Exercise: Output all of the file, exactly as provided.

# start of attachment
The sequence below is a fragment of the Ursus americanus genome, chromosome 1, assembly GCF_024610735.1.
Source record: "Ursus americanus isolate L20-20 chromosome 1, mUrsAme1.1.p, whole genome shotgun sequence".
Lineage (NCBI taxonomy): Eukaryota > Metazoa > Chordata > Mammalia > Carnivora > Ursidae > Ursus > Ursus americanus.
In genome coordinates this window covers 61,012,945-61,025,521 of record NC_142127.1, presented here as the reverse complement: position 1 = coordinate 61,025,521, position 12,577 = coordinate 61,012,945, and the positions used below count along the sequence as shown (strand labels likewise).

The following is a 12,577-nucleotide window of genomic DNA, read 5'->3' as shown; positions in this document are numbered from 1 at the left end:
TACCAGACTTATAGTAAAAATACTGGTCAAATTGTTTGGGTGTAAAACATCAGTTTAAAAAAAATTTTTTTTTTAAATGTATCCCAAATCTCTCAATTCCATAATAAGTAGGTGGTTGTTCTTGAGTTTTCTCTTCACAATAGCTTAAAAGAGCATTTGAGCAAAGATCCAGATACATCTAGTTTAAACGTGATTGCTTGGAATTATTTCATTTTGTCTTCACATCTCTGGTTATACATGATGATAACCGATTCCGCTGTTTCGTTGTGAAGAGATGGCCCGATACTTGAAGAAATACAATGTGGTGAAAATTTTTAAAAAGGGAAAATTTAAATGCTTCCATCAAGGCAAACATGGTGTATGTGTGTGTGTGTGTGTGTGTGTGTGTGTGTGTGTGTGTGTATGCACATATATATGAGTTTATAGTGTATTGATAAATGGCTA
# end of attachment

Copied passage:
The sequence below is a fragment of the Ursus americanus genome, chromosome 1, assembly GCF_024610735.1.
Source record: "Ursus americanus isolate L20-20 chromosome 1, mUrsAme1.1.p, whole genome shotgun sequence".
Lineage (NCBI taxonomy): Eukaryota > Metazoa > Chordata > Mammalia > Carnivora > Ursidae > Ursus > Ursus americanus.
In genome coordinates this window covers 61,012,945-61,025,521 of record NC_142127.1, presented here as the reverse complement: position 1 = coordinate 61,025,521, position 12,577 = coordinate 61,012,945, and the positions used below count along the sequence as shown (strand labels likewise).

The following is a 12,577-nucleotide window of genomic DNA, read 5'->3' as shown; positions in this document are numbered from 1 at the left end:
TACCAGACTTATAGTAAAAATACTGGTCAAATTGTTTGGGTGTAAAACATCAGTTTAAAAAAAATTTTTTTTTTAAATGTATCCCAAATCTCTCAATTCCATAATAAGTAGGTGGTTGTTCTTGAGTTTTCTCTTCACAATAGCTTAAAAGAGCATTTGAGCAAAGATCCAGATACATCTAGTTTAAACGTGATTGCTTGGAATTATTTCATTTTGTCTTCACATCTCTGGTTATACATGATGATAACCGATTCCGCTGTTTCGTTGTGAAGAGATGGCCCGATACTTGAAGAAATACAATGTGGTGAAAATTTTTAAAAAGGGAAAATTTAAATGCTTCCATCAAGGCAAACATGGTGTATGTGTGTGTGTGTGTGTGTGTGTGTGTGTGTGTGTGTGTGTATGCACATATATATGAGTTTATAGTGTATTGATAAATGGCTA